IMPORTANT NOTE (JANUARY 2014): the following article is somewhat out of date. Although Compass.App (the solution proposed in the article) is far from obsolete and still works for Sass on Windows, I now recommend a relatively new dev tool called Prepros.

Prepros is a very worthy Windows alternative to Mac’s Codekit and serves all your preprocessing and live reloading needs.

I considered rewriting this article and focus on Prepros, but considering the tool has been available for about a year now, that would be a little silly. There are some good tutorials for it online already. I’ll keep it short instead and simply say that if you want to run Sass on Windows without all that confusing command line stuff, get Prepros.

Original article follows:

I wanna try that Sass thing. But that Ruby stuff and command line is confusing! Also, I’m on Windows! I’m doomed to fail.

If that’s you, this may be for you! You can either jump to the 5-step section to install right away, or keep reading for some more backgrounds and details.

Background

Currently super hot in web development: CSS preprocessors. With a preprocessor, you will write your CSS somewhat differently (shortened code, if you will), some software will convert it to “real” CSS and that’s it: lots of time saved, and your CSS file ends up being a lot more structured and efficient.

There are two main preprocessors to choose from Sass and LESS. Although I would encourage everyone to make a choice for themselves, I personally prefer Sass. You probably don’t need convincing to use a preprocessor (let alone use to a specific one).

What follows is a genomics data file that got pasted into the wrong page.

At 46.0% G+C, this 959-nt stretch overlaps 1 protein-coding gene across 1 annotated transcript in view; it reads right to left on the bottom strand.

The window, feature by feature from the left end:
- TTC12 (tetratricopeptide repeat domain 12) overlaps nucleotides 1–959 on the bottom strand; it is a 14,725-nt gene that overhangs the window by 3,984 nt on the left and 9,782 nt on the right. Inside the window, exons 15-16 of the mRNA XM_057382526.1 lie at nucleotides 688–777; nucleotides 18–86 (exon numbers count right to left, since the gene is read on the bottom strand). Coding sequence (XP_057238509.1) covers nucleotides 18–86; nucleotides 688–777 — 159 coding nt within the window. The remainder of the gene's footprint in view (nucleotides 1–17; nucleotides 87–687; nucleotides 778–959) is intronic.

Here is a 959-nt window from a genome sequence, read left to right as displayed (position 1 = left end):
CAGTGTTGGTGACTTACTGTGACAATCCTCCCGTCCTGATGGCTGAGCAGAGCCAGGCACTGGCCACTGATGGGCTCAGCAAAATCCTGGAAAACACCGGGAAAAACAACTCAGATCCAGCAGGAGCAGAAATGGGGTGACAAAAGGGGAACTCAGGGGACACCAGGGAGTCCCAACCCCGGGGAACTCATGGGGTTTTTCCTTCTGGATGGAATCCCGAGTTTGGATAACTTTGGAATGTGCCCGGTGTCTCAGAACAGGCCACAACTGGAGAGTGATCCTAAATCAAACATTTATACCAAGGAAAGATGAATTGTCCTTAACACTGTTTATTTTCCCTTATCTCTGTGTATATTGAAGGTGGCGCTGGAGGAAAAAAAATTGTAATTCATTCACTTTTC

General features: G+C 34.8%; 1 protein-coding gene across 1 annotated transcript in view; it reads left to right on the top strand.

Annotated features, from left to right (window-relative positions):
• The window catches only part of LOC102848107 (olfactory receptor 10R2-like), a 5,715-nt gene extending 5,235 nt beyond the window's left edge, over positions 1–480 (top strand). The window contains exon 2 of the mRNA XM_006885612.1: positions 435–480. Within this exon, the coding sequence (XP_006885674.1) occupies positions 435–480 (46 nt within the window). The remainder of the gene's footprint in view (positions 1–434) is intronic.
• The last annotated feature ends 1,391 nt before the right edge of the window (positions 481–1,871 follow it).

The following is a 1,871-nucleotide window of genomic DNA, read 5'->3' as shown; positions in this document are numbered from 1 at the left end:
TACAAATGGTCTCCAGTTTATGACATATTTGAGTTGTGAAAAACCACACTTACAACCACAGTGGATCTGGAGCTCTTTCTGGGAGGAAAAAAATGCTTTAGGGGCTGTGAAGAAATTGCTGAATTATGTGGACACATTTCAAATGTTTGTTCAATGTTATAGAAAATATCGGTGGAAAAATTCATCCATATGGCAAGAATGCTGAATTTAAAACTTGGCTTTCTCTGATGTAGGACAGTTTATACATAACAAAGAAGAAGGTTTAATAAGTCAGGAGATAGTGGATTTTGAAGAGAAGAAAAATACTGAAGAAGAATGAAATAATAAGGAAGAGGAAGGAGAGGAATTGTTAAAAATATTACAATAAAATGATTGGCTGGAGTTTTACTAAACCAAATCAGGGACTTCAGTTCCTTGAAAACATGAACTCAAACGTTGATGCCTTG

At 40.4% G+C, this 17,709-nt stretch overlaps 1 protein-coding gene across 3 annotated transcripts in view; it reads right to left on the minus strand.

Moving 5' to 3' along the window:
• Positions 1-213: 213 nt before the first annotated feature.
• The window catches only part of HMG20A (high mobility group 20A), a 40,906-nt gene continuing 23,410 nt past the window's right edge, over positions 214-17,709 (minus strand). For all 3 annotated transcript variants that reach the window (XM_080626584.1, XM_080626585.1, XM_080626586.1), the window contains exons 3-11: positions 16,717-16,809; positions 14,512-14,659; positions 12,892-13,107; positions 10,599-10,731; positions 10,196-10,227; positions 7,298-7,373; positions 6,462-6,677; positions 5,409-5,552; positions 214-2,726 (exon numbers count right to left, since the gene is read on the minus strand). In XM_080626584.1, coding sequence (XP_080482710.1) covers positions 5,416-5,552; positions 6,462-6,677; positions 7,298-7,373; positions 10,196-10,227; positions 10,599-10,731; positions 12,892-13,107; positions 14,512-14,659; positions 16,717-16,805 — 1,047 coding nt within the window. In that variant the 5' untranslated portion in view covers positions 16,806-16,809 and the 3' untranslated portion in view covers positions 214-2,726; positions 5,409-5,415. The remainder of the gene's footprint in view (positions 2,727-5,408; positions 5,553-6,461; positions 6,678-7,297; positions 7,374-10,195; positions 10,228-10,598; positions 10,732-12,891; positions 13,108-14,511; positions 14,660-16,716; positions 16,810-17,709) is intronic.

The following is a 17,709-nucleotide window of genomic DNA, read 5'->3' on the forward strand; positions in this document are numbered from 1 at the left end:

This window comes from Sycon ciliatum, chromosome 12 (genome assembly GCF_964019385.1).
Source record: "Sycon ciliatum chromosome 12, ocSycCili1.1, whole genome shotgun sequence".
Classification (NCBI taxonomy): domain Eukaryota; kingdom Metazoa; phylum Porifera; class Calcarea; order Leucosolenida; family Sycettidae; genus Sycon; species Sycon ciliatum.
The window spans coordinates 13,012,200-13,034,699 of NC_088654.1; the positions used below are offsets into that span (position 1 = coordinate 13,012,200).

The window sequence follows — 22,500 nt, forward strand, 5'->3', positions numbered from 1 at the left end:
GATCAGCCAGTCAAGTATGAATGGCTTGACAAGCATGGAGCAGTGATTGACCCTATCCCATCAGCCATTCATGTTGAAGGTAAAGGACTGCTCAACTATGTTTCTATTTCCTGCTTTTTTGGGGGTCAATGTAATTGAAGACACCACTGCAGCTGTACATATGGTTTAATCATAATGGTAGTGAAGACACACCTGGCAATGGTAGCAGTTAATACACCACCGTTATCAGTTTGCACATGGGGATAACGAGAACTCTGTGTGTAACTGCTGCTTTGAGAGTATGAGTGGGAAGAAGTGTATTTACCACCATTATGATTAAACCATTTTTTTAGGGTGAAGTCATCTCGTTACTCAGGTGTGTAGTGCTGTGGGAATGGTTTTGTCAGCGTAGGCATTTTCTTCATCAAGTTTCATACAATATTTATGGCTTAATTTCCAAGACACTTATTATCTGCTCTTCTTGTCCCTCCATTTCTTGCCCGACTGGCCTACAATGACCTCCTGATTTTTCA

The fact that you’re on this page, already tells me you want to use Sass on Windows, and it’s possible that you gave up before you even tried because it looked too much hassle to set it up and get it running. It’s what threw me back a number of times.

But wait, Windows?!

Most developers seem to prefer working on Macs. I’ve tried it myself, but for some reason after a year I decided to go back to Windows. Also, lots of people have a PC in the workplace and are stuck with it (even though I work at a super hip agency, it’s an all-PC environment. Then again, it’s Quebec, where a Front-end Developer is still called a Web Integrator, so who knows!). And, as much as I love Windows myself, it sometimes comes with a particular set of challenges.

Mainly: a lot of great development software is only available for Mac. Here’s a perfect example: watch Chris Coyer’s screencast on preprocessors and it’s almost guaranteed that you want to use CodeKit immediately.

But you guessed it: CodeKit does not have a Windows version. Now what? Don’t give up. Sass is still within reach.

The quest

Sometimes the wrong things can put you off. The first few times I looked into Sass, I didn’t even get to the installation procedure because the instructions told me to install Ruby and type all kinds of things on the command line. Ugh! There’s a reason why MS-DOS is history and the world is run by OS’es that have pretty windows, boxes, and buttons. I’m sure Ruby is great, but I bet there are easier ways too.

All I wanted is have a setup on my Windows PC where I would write Sass code and have that automatically compiled into proper CSS.

After trying left and right (and definitely, I did consider giving up and just go back to Mac), I finally found a Windows solution that looks pretty damn perfect to me, and that I will recommend to every Windows user who wants to get started with Sass without any hassle): Compass.app.

Let’s get on with it, here’s how to do it. It’s really simple.

Get Sass up and running

Here’s the only tricky part: out of the box, you should set up your sass/stylesheets folders like this, or else it won’t work (unless you change all kinds of config stuff, but let’s keep it light):

Required CSS structure for Sass on Compass.app

So, make sure that:

  • you have a folder called “sass” that includes at least one file with the extension .SCSS, and
  • you have a folder called “stylesheets“, which is where your resulting CSS will end up